Pope Benedict XVI said Monday that ecumenical talks with Lutherans had run into new challenges and called for greater efforts at dialogue in the years before the 500th anniversary of the start of the Protestant Reformation, in 2017.
Benedict, who has made uniting all Christians a fundamental priority of his pontificate, made the comments to Bishop Mark Hanson, president of the Lutheran World Federation, during a Vatican audience.
Hanson, in remarks released by his organization, thanked the pope for making Christian unity such a priority, and said Lutherans agreed that they had a shared responsibility to ensure that the Gospel "may truly fill the life and mission of our churches." Both he and the pope cited a landmark 1999 Catholic-Lutheran document on salvation as evidence of strong ties between the two churches, the AP reports.
Benedict called the declaration, which officially buried a centuries-old dispute on the means of salvation, a "significant milestone on our common path to full visible unity."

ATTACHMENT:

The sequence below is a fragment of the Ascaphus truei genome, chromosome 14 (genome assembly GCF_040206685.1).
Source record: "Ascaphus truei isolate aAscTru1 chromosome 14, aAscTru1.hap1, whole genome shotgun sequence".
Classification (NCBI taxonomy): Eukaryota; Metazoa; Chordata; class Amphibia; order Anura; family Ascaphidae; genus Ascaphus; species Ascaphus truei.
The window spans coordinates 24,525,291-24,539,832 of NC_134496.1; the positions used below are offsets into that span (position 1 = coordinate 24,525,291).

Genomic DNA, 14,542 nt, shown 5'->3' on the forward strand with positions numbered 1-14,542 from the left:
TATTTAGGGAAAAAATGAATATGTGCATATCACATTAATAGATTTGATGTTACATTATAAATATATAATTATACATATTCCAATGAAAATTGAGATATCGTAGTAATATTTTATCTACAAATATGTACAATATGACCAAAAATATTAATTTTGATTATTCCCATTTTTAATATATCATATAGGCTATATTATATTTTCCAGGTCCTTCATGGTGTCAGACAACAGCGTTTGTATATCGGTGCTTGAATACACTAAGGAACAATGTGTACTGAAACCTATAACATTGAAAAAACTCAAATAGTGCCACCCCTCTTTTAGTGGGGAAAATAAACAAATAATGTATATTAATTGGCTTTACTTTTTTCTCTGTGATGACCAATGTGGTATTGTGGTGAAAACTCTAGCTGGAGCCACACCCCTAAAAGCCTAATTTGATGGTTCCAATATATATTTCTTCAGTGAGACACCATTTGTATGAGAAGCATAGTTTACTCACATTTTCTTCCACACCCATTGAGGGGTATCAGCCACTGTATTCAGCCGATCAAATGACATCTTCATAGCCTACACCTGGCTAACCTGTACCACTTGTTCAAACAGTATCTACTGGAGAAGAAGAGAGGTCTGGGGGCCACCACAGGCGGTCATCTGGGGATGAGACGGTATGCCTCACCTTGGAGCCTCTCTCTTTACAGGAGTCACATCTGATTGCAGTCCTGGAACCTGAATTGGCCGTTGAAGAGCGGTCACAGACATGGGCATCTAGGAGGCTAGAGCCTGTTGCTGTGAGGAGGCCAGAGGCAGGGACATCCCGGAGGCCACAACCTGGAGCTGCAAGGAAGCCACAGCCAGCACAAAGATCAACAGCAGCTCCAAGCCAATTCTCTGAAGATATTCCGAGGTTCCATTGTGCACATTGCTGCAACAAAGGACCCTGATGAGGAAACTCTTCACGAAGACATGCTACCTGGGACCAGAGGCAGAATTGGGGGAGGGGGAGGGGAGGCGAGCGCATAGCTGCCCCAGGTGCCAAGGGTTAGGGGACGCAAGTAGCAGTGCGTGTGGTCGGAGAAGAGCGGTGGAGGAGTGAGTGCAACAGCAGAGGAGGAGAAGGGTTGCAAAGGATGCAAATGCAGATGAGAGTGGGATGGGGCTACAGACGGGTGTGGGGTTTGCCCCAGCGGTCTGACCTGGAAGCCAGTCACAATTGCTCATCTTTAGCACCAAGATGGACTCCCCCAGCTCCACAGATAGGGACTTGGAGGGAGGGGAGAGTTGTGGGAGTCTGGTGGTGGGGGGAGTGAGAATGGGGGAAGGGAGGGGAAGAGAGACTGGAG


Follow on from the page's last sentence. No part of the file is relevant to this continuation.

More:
The pope said differences on that issue remain and need to be addressed - and repeated his hope that ecumenical talks in the future not deal solely with "institutional" questions of the church but delve into what he called "the true source of all ministry in the church."
Catholic-Lutheran talks will demand patience in the future, the pope said, but he called for renewed vigor in light of the 500th anniversary, in 12 years time, of the start of the Protestant Reformation in Germany.
The Augustinian friar Martin Luther inspired the Protestant Reformation by opposing the Catholic Church's sale of indulgences - the complete or partial remission of punishment for sins already forgiven. In 1517, Luther famously posted his 95 theses on the door of the Wittenberg castle church to protest the abuses and was eventually excommunicated.
In his speech, Hanson cited Luther's 62nd thesis, in which he said the "true treasure" of the church was the Gospel. A.M.